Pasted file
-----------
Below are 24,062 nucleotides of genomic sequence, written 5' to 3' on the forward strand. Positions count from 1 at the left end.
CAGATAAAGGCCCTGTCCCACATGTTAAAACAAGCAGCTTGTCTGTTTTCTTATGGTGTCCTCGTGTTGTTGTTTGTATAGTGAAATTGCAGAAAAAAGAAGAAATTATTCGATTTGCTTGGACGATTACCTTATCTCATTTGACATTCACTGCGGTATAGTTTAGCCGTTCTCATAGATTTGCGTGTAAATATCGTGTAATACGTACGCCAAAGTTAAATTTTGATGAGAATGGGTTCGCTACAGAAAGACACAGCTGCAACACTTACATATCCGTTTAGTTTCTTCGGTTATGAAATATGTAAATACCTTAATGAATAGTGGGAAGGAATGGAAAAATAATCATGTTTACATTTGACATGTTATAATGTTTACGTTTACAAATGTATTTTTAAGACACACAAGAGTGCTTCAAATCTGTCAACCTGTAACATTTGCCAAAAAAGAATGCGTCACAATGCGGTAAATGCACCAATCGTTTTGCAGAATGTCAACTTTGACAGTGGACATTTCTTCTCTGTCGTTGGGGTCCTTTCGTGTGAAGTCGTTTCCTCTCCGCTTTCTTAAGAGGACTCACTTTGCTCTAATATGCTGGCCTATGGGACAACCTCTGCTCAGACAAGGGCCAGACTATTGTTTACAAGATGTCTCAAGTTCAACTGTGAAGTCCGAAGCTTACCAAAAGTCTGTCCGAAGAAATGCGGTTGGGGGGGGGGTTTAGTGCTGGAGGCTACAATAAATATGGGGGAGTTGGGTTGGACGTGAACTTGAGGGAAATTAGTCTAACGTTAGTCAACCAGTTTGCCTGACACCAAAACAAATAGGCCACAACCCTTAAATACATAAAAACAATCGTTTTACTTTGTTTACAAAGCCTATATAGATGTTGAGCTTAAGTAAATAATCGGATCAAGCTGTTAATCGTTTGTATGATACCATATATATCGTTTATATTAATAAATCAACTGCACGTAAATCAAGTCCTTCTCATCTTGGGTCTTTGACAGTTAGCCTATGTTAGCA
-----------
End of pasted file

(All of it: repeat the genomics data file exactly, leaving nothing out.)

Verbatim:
Below are 24,062 nucleotides of genomic sequence, written 5' to 3' on the forward strand. Positions count from 1 at the left end.
CAGATAAAGGCCCTGTCCCACATGTTAAAACAAGCAGCTTGTCTGTTTTCTTATGGTGTCCTCGTGTTGTTGTTTGTATAGTGAAATTGCAGAAAAAAGAAGAAATTATTCGATTTGCTTGGACGATTACCTTATCTCATTTGACATTCACTGCGGTATAGTTTAGCCGTTCTCATAGATTTGCGTGTAAATATCGTGTAATACGTACGCCAAAGTTAAATTTTGATGAGAATGGGTTCGCTACAGAAAGACACAGCTGCAACACTTACATATCCGTTTAGTTTCTTCGGTTATGAAATATGTAAATACCTTAATGAATAGTGGGAAGGAATGGAAAAATAATCATGTTTACATTTGACATGTTATAATGTTTACGTTTACAAATGTATTTTTAAGACACACAAGAGTGCTTCAAATCTGTCAACCTGTAACATTTGCCAAAAAAGAATGCGTCACAATGCGGTAAATGCACCAATCGTTTTGCAGAATGTCAACTTTGACAGTGGACATTTCTTCTCTGTCGTTGGGGTCCTTTCGTGTGAAGTCGTTTCCTCTCCGCTTTCTTAAGAGGACTCACTTTGCTCTAATATGCTGGCCTATGGGACAACCTCTGCTCAGACAAGGGCCAGACTATTGTTTACAAGATGTCTCAAGTTCAACTGTGAAGTCCGAAGCTTACCAAAAGTCTGTCCGAAGAAATGCGGTTGGGGGGGGGGTTTAGTGCTGGAGGCTACAATAAATATGGGGGAGTTGGGTTGGACGTGAACTTGAGGGAAATTAGTCTAACGTTAGTCAACCAGTTTGCCTGACACCAAAACAAATAGGCCACAACCCTTAAATACATAAAAACAATCGTTTTACTTTGTTTACAAAGCCTATATAGATGTTGAGCTTAAGTAAATAATCGGATCAAGCTGTTAATCGTTTGTATGATACCATATATATCGTTTATATTAATAAATCAACTGCACGTAAATCAAGTCCTTCTCATCTTGGGTCTTTGACAGTTAGCCTATGTTAGCA